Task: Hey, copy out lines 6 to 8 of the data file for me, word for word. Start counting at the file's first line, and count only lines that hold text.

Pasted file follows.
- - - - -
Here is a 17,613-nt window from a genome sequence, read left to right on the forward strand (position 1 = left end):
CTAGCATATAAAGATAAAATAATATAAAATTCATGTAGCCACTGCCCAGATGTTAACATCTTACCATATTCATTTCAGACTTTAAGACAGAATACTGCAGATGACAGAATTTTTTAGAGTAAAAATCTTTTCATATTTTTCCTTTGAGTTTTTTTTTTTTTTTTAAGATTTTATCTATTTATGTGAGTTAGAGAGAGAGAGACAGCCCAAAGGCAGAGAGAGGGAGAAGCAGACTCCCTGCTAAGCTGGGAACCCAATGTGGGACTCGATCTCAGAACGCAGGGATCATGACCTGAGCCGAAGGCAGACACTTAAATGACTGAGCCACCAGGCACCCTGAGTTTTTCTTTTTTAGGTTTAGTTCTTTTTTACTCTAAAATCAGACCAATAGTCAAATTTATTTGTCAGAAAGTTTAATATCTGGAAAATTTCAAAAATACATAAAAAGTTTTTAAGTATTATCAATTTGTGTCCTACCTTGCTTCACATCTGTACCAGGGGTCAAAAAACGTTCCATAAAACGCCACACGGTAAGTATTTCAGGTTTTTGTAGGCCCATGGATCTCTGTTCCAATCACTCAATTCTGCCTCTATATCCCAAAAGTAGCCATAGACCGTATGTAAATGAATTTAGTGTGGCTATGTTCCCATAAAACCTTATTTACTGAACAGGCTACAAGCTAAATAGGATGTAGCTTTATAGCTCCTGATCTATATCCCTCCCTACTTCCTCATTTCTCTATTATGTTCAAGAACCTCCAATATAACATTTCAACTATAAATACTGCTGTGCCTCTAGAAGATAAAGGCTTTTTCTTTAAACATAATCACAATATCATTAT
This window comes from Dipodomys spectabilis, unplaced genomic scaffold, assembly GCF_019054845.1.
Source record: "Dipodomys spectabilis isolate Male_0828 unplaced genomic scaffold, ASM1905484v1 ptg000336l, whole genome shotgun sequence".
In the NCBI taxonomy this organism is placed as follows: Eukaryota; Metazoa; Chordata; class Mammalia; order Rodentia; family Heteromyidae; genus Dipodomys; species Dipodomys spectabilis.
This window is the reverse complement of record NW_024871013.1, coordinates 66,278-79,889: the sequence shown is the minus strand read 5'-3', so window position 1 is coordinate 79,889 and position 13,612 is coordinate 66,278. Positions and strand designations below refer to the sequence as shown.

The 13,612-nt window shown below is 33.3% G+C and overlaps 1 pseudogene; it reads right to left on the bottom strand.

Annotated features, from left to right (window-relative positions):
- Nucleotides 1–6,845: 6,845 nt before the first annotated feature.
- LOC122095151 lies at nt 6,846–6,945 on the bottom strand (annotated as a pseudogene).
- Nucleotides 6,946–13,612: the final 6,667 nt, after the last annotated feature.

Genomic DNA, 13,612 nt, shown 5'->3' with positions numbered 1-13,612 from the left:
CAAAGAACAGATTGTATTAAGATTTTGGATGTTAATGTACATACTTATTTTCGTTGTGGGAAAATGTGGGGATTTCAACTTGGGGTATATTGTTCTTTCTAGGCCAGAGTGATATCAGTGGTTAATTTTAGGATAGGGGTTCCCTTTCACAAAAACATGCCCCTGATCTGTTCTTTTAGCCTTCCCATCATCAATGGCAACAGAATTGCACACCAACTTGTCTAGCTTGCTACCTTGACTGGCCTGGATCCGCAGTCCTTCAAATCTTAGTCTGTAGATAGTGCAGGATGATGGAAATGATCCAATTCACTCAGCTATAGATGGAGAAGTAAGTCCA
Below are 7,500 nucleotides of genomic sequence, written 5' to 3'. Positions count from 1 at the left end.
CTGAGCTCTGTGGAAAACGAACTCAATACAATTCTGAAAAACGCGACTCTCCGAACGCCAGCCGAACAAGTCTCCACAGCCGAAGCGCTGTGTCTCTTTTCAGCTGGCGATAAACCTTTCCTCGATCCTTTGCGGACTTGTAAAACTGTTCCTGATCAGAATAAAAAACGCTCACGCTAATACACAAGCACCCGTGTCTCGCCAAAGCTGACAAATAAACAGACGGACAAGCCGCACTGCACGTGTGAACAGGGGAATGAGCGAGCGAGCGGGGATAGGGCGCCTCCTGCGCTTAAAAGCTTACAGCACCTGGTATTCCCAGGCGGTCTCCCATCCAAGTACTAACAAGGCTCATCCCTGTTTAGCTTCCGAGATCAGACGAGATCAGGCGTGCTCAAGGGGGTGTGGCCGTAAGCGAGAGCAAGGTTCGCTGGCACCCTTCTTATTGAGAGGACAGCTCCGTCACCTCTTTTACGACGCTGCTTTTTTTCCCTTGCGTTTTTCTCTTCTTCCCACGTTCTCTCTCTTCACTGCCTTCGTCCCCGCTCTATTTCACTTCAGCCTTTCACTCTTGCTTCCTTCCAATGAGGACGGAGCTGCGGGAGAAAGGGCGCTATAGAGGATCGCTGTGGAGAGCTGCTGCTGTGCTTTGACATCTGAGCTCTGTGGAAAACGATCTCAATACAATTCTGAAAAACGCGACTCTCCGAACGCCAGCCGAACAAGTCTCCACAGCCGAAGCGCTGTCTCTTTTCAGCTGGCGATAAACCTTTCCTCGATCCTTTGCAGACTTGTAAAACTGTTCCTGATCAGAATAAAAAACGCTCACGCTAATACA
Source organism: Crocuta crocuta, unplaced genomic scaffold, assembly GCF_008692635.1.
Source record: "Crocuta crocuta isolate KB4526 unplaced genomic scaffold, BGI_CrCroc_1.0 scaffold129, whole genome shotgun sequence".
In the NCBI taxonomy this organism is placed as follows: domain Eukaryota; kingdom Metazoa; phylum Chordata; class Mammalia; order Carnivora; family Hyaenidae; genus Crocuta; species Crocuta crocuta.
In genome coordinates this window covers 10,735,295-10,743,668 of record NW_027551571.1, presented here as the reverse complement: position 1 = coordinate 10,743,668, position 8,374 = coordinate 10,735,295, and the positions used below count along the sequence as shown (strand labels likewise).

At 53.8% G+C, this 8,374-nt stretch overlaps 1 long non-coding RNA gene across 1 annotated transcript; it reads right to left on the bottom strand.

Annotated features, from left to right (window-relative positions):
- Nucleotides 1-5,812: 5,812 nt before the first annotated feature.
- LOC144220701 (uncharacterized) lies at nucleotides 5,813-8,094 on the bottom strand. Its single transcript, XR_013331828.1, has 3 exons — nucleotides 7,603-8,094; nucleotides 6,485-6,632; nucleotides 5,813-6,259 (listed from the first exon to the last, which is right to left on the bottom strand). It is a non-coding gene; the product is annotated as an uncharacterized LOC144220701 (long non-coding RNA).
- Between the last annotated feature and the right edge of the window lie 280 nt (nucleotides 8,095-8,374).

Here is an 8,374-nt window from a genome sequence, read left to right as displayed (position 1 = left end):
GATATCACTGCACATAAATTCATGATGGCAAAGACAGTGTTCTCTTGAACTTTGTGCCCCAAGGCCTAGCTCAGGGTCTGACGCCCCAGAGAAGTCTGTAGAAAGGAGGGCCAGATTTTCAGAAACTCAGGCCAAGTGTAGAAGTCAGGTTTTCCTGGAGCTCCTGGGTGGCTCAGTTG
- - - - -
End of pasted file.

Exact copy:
This window is the reverse complement of record NW_024871013.1, coordinates 66,278-79,889: the sequence shown is the minus strand read 5'-3', so window position 1 is coordinate 79,889 and position 13,612 is coordinate 66,278. Positions and strand designations below refer to the sequence as shown.

The 13,612-nt window shown below is 33.3% G+C and overlaps 1 pseudogene; it reads right to left on the bottom strand.

Annotated features, from left to right (window-relative positions):